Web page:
In a possible first, the heritable transmission of a fatal mitochondrial DNA disease (Leigh syndrome) may have been prevented by replacing the mutation-bearing mitochondria of oocytes with donated mutation-free counterparts. The procedure, carried out by a U.S.-led team, took place in Mexico in circumvention of a statutory U.S. moratorium on mitochondrial replacement. This development calls into question the regulatory utility of a national moratorium in a globalized world wherein cross-border care is increasingly prevalent. This development also calls to account the moral defensibility of a moratorium that acquiesces in the birth of gravely ill children whose afflictions could have been prevented. In this Current Commentary, we outline a potential path forward by analyzing the dual imprint of the moratorium, examining its legislative shortcomings, exploring its motivational roots, considering its national effect, and proposing its unlinking from the related yet distinct ban on editing the genome of the human embryo.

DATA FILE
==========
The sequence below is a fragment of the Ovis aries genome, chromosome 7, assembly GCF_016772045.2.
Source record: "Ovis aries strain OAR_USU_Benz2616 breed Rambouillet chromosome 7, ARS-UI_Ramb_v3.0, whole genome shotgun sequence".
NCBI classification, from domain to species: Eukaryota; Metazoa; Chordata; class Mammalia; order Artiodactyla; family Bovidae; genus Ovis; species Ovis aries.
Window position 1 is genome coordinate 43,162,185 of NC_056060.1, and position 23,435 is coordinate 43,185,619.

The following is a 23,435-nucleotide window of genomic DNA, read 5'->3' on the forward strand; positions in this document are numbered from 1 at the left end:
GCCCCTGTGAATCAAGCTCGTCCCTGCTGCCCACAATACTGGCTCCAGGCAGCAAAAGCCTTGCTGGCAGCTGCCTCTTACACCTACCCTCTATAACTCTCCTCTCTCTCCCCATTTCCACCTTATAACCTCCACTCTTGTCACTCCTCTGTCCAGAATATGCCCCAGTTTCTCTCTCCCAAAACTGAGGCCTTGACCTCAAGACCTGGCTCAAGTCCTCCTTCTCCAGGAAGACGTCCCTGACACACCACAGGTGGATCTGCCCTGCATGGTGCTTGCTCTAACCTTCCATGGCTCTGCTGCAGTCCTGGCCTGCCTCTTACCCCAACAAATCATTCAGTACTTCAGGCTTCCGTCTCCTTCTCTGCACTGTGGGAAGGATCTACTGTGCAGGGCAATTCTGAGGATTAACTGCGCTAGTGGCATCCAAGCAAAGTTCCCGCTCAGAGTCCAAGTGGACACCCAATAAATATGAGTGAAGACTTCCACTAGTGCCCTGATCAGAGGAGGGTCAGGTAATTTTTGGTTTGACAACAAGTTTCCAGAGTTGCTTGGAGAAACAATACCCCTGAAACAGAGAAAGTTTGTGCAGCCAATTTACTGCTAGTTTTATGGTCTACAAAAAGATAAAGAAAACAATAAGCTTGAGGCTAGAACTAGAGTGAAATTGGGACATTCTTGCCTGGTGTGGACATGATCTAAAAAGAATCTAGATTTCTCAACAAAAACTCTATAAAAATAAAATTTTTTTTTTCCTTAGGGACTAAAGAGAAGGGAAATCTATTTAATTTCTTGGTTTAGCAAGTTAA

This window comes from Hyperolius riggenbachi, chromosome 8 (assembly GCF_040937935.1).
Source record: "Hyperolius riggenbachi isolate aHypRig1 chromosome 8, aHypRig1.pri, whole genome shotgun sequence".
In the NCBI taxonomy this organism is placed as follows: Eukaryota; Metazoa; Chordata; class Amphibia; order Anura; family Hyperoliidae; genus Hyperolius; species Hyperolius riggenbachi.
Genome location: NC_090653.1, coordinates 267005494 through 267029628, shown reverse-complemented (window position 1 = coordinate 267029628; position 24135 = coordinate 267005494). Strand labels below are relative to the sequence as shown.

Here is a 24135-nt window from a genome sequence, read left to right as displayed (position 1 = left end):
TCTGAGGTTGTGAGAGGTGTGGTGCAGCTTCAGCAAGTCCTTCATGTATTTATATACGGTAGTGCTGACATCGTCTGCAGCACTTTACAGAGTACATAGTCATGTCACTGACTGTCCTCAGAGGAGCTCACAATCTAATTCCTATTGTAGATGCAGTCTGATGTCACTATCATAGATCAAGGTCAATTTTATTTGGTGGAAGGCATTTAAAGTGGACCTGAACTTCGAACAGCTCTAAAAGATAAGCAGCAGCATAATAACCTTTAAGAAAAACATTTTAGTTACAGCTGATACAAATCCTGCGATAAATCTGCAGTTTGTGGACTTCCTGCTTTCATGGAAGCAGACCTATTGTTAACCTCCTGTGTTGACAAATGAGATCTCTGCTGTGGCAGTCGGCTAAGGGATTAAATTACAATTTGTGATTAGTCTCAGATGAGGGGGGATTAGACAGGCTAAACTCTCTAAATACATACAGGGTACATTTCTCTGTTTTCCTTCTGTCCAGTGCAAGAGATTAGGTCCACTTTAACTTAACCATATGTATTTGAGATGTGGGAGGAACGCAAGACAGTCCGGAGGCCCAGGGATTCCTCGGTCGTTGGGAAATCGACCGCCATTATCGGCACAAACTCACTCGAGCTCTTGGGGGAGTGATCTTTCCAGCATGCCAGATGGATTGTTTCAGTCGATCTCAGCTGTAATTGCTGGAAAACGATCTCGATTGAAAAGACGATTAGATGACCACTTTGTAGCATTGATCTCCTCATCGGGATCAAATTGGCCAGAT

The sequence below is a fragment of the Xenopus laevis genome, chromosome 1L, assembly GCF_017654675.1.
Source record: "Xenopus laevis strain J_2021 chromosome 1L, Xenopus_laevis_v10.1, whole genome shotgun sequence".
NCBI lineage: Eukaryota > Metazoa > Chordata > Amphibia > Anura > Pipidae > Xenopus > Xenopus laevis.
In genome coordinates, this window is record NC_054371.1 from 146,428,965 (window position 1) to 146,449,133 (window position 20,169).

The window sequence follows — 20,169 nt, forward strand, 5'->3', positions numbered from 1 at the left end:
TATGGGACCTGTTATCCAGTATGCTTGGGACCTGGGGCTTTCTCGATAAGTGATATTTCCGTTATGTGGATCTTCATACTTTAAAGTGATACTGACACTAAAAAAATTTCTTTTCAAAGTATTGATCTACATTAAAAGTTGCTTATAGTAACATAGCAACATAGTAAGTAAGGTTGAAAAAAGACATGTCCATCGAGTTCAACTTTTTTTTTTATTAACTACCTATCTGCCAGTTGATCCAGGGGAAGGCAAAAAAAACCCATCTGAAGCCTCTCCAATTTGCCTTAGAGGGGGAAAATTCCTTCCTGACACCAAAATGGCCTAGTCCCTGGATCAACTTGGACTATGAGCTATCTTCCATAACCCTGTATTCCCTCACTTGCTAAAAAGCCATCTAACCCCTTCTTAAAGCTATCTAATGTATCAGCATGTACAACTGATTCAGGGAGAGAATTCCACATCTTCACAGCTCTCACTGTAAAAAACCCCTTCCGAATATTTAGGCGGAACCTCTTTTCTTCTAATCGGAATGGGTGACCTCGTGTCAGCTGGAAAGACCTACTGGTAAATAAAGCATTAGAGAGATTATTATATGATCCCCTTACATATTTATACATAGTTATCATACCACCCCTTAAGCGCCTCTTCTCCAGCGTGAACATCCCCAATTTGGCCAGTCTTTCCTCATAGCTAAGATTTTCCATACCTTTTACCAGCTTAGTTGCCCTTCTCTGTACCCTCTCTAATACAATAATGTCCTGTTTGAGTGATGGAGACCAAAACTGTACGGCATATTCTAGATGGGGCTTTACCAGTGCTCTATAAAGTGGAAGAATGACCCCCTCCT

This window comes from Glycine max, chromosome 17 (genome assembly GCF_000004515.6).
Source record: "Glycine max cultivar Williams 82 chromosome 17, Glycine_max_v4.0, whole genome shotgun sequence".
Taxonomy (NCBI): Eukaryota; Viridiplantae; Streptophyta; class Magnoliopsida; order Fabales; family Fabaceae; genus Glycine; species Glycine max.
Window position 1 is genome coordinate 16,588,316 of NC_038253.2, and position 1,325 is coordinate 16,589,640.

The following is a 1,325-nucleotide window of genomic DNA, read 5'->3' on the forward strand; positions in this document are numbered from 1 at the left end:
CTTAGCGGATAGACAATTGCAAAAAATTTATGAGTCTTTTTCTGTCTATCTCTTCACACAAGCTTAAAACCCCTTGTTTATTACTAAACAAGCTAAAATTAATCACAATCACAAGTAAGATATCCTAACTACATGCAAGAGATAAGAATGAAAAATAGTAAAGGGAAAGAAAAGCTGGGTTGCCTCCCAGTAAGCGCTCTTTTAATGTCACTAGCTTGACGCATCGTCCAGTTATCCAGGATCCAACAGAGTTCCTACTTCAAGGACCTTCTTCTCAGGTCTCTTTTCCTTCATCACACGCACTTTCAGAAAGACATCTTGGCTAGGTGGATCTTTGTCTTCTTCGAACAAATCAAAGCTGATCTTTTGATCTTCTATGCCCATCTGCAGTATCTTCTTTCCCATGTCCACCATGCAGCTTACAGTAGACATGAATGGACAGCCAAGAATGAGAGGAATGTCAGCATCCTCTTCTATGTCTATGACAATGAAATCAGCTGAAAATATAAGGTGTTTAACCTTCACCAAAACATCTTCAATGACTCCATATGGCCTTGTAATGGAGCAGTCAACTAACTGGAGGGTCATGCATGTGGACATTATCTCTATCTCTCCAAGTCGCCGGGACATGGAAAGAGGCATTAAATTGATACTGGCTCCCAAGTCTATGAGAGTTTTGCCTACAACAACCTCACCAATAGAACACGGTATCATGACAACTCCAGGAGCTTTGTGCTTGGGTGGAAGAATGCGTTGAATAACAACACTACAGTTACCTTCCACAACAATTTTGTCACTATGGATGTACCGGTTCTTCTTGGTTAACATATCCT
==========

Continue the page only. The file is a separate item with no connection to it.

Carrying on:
The birth of neonates afflicted with preventable mitochondrial diseases proceeds unabated in the United States as a result of an ill-defined statutory moratorium, the redress of which is herein delineated.
The Warren Alpert Medical School, Brown University, Providence, Rhode Island; and Harvard Law School, Petrie-Flom Center for Health Law Policy, Biotechnology, and Bioethics, Harvard University, Cambridge, Massachusetts.
Corresponding author: Eli Y. Adashi, MD, MS, the Warren Alpert Medical School, Brown University, 272 George Street, Providence, RI 02906; email: firstname.lastname@example.org.
Financial Disclosure The authors did not report any potential conflicts of interest.
Each author has indicated that he has met the journal's requirements for authorship.